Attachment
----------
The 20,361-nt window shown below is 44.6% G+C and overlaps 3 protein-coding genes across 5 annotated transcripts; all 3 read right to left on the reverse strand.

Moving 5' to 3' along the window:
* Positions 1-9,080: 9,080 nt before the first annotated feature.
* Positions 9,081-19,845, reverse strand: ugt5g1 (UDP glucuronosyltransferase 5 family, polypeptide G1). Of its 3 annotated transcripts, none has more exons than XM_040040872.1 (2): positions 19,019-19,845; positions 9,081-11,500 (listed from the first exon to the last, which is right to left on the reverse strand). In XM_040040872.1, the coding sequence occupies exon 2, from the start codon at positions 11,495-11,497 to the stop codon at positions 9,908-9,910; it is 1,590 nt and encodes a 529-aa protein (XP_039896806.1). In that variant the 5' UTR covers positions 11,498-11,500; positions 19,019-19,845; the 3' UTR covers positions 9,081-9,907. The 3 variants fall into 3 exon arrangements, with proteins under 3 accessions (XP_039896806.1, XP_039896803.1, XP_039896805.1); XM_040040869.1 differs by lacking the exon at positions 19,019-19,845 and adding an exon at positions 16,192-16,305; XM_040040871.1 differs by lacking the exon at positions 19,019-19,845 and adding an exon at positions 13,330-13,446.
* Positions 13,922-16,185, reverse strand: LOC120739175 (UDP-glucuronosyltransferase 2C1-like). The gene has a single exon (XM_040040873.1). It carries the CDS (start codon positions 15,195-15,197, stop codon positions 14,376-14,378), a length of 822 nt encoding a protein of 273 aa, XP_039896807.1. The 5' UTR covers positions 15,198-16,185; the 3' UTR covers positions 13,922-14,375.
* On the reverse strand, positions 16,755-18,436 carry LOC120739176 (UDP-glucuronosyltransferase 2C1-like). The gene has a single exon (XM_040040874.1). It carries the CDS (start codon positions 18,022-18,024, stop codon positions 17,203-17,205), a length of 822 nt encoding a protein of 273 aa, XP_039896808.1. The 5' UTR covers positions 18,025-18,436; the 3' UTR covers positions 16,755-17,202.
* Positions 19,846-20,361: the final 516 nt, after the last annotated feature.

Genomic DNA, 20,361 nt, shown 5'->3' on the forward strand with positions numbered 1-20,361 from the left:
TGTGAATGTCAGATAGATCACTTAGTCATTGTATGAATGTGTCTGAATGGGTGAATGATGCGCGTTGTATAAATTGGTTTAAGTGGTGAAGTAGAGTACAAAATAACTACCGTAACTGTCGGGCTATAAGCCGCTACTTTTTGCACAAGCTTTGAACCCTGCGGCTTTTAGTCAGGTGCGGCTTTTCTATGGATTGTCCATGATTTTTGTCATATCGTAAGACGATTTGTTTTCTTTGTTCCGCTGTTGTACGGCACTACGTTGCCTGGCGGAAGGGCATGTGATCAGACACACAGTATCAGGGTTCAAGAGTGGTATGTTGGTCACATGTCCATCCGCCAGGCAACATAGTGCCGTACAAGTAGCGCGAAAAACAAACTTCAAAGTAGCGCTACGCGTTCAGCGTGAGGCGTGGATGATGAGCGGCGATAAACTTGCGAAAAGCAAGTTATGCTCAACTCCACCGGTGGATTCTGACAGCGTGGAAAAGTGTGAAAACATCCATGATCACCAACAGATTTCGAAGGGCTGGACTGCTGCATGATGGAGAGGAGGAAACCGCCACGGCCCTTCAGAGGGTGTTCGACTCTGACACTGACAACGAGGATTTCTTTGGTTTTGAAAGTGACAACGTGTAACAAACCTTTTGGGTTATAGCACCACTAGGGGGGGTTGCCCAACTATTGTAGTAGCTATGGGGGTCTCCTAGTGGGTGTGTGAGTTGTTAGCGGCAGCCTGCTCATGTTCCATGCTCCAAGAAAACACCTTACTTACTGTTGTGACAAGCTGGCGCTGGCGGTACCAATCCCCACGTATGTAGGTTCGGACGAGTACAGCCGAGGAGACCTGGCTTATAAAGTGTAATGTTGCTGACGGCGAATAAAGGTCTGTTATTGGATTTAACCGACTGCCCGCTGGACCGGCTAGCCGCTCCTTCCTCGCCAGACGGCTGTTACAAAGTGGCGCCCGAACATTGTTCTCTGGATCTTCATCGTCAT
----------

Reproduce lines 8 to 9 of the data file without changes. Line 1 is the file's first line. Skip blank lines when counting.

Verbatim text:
Genomic DNA, 20,361 nt, shown 5'->3' on the forward strand with positions numbered 1-20,361 from the left:
TGTGAATGTCAGATAGATCACTTAGTCATTGTATGAATGTGTCTGAATGGGTGAATGATGCGCGTTGTATAAATTGGTTTAAGTGGTGAAGTAGAGTACAAAATAACTACCGTAACTGTCGGGCTATAAGCCGCTACTTTTTGCACAAGCTTTGAACCCTGCGGCTTTTAGTCAGGTGCGGCTTTTCTATGGATTGTCCATGATTTTTGTCATATCGTAAGACGATTTGTTTTCTTTGTTCCGCTGTTGTACGGCACTACGTTGCCTGGCGGAAGGGCATGTGATCAGACACACAGTATCAGGGTTCAAGAGTGGTATGTTGGTCACATGTCCATCCGCCAGGCAACATAGTGCCGTACAAGTAGCGCGAAAAACAAACTTCAAAGTAGCGCTACGCGTTCAGCGTGAGGCGTGGATGATGAGCGGCGATAAACTTGCGAAAAGCAAGTTATGCTCAACTCCACCGGTGGATTCTGACAGCGTGGAAAAGTGTGAAAACATCCATGATCACCAACAGATTTCGAAGGGCTGGACTGCTGCATGATGGAGAGGAGGAAACCGCCACGGCCCTTCAGAGGGTGTTCGACTCTGACACTGACAACGAGGATTTCTTTGGTTTTGAAAGTGACAACGTGTAACAAACCTTTTGGGTTATAGCACCACTAGGGGGGGTTGCCCAACTATTGTAGTAGCTATGGGGGTCTCCTAGTGGGTGTGTGAGTTGTTAGCGGCAGCCTGCTCATGTTCCATGCTCCAAGAAAACACCTTACTTACTGTTGTGACAAGCTGGCGCTGGCGGTACCAATCCCCACGTATGTAGGTTCGGACGAGTACAGCCGAGGAGACCTGGCTTATAAAGTGTAATGTTGCTGACGGCGAATAAAGGTCTGTTATTGGATTTAACCGACTGCCCGCTGGACCGGCTAGCCGCTCCTTCCTCGCCAGACGGCTGTTACAAAGTGGCGCCCGAACATTGTTCTCTGGATCTTCATCGTCAT